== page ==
6 ways the Phoenix airport is making travel easier for passengers with disabilities

Shanti Lerner
Arizona Republic

Lee en español

Gary Ostafin knows first hand how overwhelming airports can be. He’s been a volunteer at Phoenix Sky Harbor International Airport for over 12 years, helping travelers with all kinds of issues who need a little extra time and care to navigate the busy airport. 

But his first-hand experience didn’t come from working at Sky Harbor. It came from caring for his wife, who had been diagnosed with dementia.

Ostafin told his story to Phoenix Mayor Kate Gallego when she visited Sky Harbor’s Sensory Room, a dementia-friendly space in Terminal 4, on Feb. 17. Ostafin was excited to share what the airport has to offer for people with similar situations. 

“I realized how much help people need,” Ostafin said. “As for myself, I look at it from the standpoint of a caregiver caring for my wife for many years. When you’re coming into the airport with someone and you’re nervous about bringing them in and you get here and they don't know their way around, it can be overwhelming.

"If we as volunteers can meet them at the gate and escort them all the way through to get their baggage or help in other ways, it would make a big difference.”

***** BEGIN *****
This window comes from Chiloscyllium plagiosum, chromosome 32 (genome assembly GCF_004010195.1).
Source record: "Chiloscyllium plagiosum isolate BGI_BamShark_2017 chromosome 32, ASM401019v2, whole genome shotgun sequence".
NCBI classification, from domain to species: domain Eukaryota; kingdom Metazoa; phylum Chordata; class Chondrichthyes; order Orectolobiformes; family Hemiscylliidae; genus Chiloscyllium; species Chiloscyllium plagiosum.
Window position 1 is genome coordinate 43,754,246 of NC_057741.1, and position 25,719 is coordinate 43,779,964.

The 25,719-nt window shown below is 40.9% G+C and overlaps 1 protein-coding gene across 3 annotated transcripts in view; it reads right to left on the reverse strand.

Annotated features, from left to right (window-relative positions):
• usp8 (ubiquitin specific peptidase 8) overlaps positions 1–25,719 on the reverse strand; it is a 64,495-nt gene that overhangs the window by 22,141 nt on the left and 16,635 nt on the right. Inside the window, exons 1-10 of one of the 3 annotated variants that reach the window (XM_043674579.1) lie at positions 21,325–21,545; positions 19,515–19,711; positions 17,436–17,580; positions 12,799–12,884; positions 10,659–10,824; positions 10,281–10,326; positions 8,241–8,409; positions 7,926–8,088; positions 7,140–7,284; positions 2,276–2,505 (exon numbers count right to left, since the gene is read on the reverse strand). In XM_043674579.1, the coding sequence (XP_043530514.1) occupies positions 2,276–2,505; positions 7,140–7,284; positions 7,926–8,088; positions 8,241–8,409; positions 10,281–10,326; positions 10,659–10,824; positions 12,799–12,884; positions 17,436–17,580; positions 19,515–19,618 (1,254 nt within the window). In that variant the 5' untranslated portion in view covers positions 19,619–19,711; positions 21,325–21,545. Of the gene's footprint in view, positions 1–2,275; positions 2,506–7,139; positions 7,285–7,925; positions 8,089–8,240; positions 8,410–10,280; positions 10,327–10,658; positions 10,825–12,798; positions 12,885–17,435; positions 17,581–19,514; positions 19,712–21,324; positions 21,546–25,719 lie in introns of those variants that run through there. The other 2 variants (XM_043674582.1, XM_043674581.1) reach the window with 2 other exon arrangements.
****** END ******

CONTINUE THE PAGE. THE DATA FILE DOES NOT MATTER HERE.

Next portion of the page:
Phoenix Sky Harbor International Airport has several programs if you, a friend or a family member needs some extra assistance while traveling. Here’s what’s available. 

The Compassion Corner

The entrance to the Compassion Corner, located on level 3 behind elevator B at Sky Harbor International Airport's Terminal 4 in Phoenix on Feb. 17, 2022.

This space was created to support travelers with a variety of physical and mental issues that affect their ability to navigate the airport. Over 400 volunteers like Ostafin, each working four-hour shifts, come to the airport to help make the Compassion Corner's initiatives possible. Among the services are a Sensory Room, the Compassion Cacti Lanyard Program, Navigator Buddies and the Compassion Corner chapel. 

The Sensory Room 

If the airport’s noises and crowds are too much to handle, the Sensory Room is a quiet option for individuals or families. The room has tables, chairs, a couch, books, coloring books and puzzles. There are even airplane seats that people can sit on to get a feel for a real flight environment. 

Airplane seats donated by Southwest sit in the Sensory Room in the Compassion Corner at Sky Harbor Terminal 4 for people to use to familiarize themselves with the airplane environment before they get on their flights in Phoenix on Feb. 17, 2022.

“It was really important for us to put a simulation of what it's like on an airplane,” said Misty Cisneros-Contreras, the airport's customer service manager. “For so many young individuals with sensory challenges, they have a fear of getting on a plane or something they have never experienced before.

"So families and even adults can come in here and get out of the busy environment of the airport and regroup or refocus before they get on their flight. Our friends with dementia can also come in here and feel what it's like to be on a plane.” 

In September 2021, the airport joined Dementia Friendly America, a national program that helps individuals living with dementia through organizations and community outreach.

Compassion Cacti Lanyard Program

One way that airport volunteers and staff can identify a passenger who needs a little extra grace is through the Compassion Cacti lanyard program.